Boy Scouts to help restock food bank

March 03, 1995|By Kris Antonelli | Kris Antonelli,Sun Staff Writer

Although the cupboard at the Anne Arundel Food Bank is nearly bare, needy county residents won't go hungry, thanks to the Boy Scouts.

Scouts from Anne Arundel troops expect to collect about 100,000 pounds of nonperishable food from county residents tomorrow and deliver it to the food bank in Deale as part of the annual food drive by the Baltimore Area Council of the Boy Scouts of America.

About 3,000 local Scouts dropped off bags at 120,000 homes throughout the county last week and are returning to pick them up this week, said Kevin LesCallette, district director for the county.

"Last year, we collected more than 100,000 food items, and this year, we expect to collect about 150,000," he said.

The Scouts are to take the bags to drop-off points in the county where National Guard members will put the food in boxes and deliver it to the food bank.

Local radio and television stations have pitched in with advertising for the regional effort.

Scouts in Baltimore and its suburbs also will be collecting food for the hungry.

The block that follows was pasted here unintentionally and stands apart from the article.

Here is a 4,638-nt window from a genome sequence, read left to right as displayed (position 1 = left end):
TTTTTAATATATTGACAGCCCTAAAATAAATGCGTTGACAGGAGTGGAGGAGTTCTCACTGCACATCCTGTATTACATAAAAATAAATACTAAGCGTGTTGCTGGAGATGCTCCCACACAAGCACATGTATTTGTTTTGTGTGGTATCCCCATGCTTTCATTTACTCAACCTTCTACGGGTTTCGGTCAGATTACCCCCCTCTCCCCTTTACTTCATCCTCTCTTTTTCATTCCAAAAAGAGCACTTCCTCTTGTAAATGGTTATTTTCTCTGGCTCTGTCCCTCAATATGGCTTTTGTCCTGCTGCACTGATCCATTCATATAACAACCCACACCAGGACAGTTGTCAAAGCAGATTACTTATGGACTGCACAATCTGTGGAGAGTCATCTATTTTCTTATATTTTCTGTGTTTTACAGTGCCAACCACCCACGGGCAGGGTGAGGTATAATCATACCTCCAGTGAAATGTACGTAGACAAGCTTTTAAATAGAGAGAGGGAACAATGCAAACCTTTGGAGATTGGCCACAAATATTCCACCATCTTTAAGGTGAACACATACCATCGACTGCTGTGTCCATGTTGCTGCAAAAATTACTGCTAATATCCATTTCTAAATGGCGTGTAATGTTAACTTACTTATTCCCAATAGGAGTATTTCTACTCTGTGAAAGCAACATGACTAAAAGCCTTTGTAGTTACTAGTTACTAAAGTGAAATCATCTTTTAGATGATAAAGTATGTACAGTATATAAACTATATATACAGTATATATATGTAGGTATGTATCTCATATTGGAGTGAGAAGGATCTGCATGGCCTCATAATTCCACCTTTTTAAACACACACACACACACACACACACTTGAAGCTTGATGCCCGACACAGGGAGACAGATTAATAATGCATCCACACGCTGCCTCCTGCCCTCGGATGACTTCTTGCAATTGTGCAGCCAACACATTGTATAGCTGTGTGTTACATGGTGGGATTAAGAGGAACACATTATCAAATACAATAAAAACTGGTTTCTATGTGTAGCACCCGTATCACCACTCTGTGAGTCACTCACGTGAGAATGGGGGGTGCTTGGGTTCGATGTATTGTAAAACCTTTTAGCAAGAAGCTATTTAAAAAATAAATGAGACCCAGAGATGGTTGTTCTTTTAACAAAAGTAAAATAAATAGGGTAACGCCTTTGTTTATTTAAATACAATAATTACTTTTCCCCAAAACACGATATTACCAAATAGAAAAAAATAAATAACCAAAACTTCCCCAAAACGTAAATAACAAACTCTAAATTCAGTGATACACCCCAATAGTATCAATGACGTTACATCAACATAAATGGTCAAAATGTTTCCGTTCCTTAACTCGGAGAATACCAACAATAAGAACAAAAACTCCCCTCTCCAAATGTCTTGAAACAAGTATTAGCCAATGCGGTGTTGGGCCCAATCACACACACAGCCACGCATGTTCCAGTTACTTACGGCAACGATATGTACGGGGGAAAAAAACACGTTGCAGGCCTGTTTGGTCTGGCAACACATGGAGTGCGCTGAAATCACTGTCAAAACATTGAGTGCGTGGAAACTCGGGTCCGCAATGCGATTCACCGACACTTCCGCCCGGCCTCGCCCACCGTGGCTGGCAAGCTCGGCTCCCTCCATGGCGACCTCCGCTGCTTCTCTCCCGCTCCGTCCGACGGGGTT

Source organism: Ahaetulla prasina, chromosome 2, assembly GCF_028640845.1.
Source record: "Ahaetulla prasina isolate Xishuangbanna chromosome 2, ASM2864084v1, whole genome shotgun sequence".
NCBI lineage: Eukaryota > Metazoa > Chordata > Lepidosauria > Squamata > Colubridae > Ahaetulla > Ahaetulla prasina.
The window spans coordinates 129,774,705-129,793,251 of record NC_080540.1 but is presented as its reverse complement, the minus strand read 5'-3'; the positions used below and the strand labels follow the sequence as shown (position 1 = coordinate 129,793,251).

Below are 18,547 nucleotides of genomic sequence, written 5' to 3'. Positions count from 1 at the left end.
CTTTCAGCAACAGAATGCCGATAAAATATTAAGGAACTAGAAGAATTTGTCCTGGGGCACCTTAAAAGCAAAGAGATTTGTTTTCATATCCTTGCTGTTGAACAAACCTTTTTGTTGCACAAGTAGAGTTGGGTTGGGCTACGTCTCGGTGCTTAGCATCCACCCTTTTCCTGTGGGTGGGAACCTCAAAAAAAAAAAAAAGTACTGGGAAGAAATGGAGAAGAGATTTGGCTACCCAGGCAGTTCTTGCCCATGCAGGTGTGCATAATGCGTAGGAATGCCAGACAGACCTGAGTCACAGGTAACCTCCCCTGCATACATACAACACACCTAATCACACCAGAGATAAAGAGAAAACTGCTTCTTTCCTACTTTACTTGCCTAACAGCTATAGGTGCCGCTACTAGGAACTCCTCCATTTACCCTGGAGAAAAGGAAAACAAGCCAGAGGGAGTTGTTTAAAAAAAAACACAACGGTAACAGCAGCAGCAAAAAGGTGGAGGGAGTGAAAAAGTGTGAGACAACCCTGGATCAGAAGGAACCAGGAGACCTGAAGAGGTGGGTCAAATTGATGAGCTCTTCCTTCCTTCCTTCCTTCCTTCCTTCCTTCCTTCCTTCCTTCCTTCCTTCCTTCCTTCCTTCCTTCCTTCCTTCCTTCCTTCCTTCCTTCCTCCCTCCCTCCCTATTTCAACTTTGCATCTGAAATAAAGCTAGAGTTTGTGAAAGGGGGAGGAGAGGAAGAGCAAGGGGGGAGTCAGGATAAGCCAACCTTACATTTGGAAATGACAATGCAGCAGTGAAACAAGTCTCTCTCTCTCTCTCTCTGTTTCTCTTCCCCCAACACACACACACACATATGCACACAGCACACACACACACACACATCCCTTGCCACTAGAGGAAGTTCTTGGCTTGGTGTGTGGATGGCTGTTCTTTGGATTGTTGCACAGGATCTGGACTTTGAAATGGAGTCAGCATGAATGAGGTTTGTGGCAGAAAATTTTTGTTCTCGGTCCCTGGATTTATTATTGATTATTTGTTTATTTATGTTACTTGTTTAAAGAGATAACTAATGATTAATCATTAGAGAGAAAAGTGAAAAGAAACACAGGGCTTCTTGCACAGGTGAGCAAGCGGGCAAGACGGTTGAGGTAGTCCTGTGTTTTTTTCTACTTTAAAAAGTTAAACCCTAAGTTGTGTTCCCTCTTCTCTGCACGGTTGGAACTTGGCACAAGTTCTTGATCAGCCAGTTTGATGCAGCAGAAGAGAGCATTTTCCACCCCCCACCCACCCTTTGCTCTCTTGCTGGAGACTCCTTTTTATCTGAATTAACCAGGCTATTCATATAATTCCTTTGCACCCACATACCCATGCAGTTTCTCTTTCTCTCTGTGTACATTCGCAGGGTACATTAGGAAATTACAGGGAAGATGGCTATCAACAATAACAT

"We chose this time of year because there tends to be a shortage after Thanksgiving and the other holidays," Mr. LesCallette said.

The Anne Arundel Food Bank has had an unusually difficult year, said food bank director Bruce Michalec.

"Although there were plenty of food drives going on during the holiday season, we think the unusually warm weather caused people to not think as much about the hungry," he said. "So we ran into a shortfall and have not caught up yet."

The holiday food drives that begin in September and end in December usually generate about 100,000 pounds of food. Last year, they collected 50,000 pounds, Mr. Michalec said. That food is supposed to last until the Boy Scout and Postal Service drives in March. This year it has not, and he must use $15,000 in federal funds to close the gap, he said.

In addition, the Girl Scouts have started a food drive in state office buildings that is expected to help, he said. In past years, the postal workers have collected about 70,000 pounds of food. The food from the drives is expected to last until the September drives begin, Mr. Michalec said.

"It seems like more and more people need food," he said. "While the recession is supposed to be over, we haven't seen that here."

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